A Wedding Of `The Capitally Infirm With The Financially Weak'?

Just over a year ago, John C. Malone took the stage at a New York hotel to announce the largest communications deal in American history: the $21.4 billion sale of cable giant Tele-Communications Inc. to Bell Atlantic Corp. On Oct. 25, the president of TCI, having left Bell Atlantic at the altar, was back in New York with another deal: TCI and two other cable companies are teaming up with Sprint Corp. to offer local and long-distance phone service, cable TV, and wireless communications--all in a single package.

But if last year's deal was the corporate equivalent of Jurassic Park, Malone's latest offering is more like a Merchant-Ivory production: a smooth, well-crafted alliance that should ruffle few feathers in Washington. "We're coming in as a new competitor in a monopoly industry," says Malone, referring to the $78 billion local phone industry. "This is the side of angels."

Judging by Wall Street's response to the Sprint alliance, it may prefer the old, more devilish Malone. George Reed-Dellinger, an analyst at NatWest Securities Corp., says the deal--pairing the No.3 long-distance provider with three leading cable operators--is far less potent than Bell Atlantic-TCI. "It's a marriage of the capitally infirm with the financially weak," he declares.

Overly harsh? Maybe. But it underscores how much has changed for Malone since he lobbed his cherry bomb a year ago. TCI, with its onerous debt load, still needs a well-heeled telephone partner to break into the local phone business. But Malone is no longer choosing among multibillion-dollar Baby Bell offers. Cable reregulation has made TCI less valuable, and the Bells seem ready to plunge into video services without cable partners.

UNDER SCRUTINY. AT&T also has avoided TCI, while MCI Communications Corp. has eschewed any partners for now. So Malone and his cable colleagues, Comcast Corp. and Cox Enterprises Inc., ended up with the smallest of the long-distance players: Sprint. The partners are organizing a joint venture to bid for licenses to offer personal communications services (PCS), a form of wireless communications, in addition to other cable and phone services.

If this seems less ambitious than the Bell Atlantic merger, it may be because the businesses that drove the earlier deal--movies on demand and home shopping--are still years away from generating huge profits. Wireless communications has a more immediate payoff. Even so, the Sprint alliance faces its own regulatory hurdles. Only six states allow cable companies to compete in the phone business. "It's hard to call that a level playing field," says Marc B. Nathanson, chairman of Falcon Cable Systems Co., a large operator.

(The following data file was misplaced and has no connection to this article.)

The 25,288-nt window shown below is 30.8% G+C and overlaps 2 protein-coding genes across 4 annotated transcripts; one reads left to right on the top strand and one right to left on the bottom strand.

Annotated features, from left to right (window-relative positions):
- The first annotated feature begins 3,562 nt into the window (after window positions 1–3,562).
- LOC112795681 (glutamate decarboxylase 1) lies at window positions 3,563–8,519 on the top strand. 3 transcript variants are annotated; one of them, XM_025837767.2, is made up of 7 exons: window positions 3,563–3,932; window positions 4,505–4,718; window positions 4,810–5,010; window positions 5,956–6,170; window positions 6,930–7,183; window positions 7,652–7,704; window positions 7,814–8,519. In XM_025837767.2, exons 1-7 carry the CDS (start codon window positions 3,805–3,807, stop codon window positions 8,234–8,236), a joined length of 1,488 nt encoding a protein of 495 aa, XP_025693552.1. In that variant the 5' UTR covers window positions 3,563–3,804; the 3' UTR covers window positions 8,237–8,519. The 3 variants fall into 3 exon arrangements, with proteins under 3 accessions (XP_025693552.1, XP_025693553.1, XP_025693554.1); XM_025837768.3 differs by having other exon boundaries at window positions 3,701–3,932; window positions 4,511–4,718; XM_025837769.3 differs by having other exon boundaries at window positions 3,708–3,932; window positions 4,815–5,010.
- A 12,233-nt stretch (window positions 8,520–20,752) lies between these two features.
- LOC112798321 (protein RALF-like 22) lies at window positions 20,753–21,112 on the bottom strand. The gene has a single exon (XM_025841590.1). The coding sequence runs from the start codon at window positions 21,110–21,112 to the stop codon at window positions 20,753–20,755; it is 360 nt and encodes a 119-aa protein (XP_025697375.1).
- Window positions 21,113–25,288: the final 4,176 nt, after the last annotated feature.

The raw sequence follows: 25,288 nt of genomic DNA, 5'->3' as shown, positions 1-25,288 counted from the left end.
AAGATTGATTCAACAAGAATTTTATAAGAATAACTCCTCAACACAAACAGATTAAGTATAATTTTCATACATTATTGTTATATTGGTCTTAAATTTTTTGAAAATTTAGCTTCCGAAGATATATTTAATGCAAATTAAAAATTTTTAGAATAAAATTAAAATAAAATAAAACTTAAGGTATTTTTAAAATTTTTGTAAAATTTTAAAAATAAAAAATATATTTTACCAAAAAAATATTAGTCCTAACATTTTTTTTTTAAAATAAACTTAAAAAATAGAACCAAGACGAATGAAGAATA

Malone has good reason to tread lightly with government regulators. Two other recent TCI deals are currently under scrutiny by antitrust experts at the Federal Trade Commission: its planned takeover, with Comcast, of home-shopping service QVC Inc. and Malone's Aug. 8 deal to buy Norfolk-based TeleCable Corp. for $1.6 billion.

In the QVC case, TCI already owns a controlling interest in the company's archrival, Home Shopping Network Inc. As part of the takeover of QVC, Malone would increase his stake to 43% from 23%. With such power, the FTC fears that he could swamp fledgling home-shopping ventures. In the TeleCable case, TCI's acquisition would give it a "cluster" of cable systems in markets such as Dallas, Kansas City, and Topeka. FTC officials worry that such concentrations also discourage new competitors.

PROVOCATEUR. The FTC could compel Malone to divest one of his home-shopping stakes. He would be less likely to accept an adverse ruling in the TeleCable case. Telephone companies, he says, have long practiced the same sort of clustering the cable industry now considers cost effective: "To say that cable operators can't align themselves with other cable operators is crazy."

That's the old John Malone, full-time free marketeer and part-time provocateur. Indeed, after praising his Sprint deal as procompetitive, Malone couldn't resist adding: "I like monopolies. The idea that we could put TCI and Bell Atlantic together and preserve a near-monopoly posture was kind of appealing to me." Just one more sign that Malone's latest deal is more an accommodation than a triumph.

Before it's here, it's on the Bloomberg Terminal.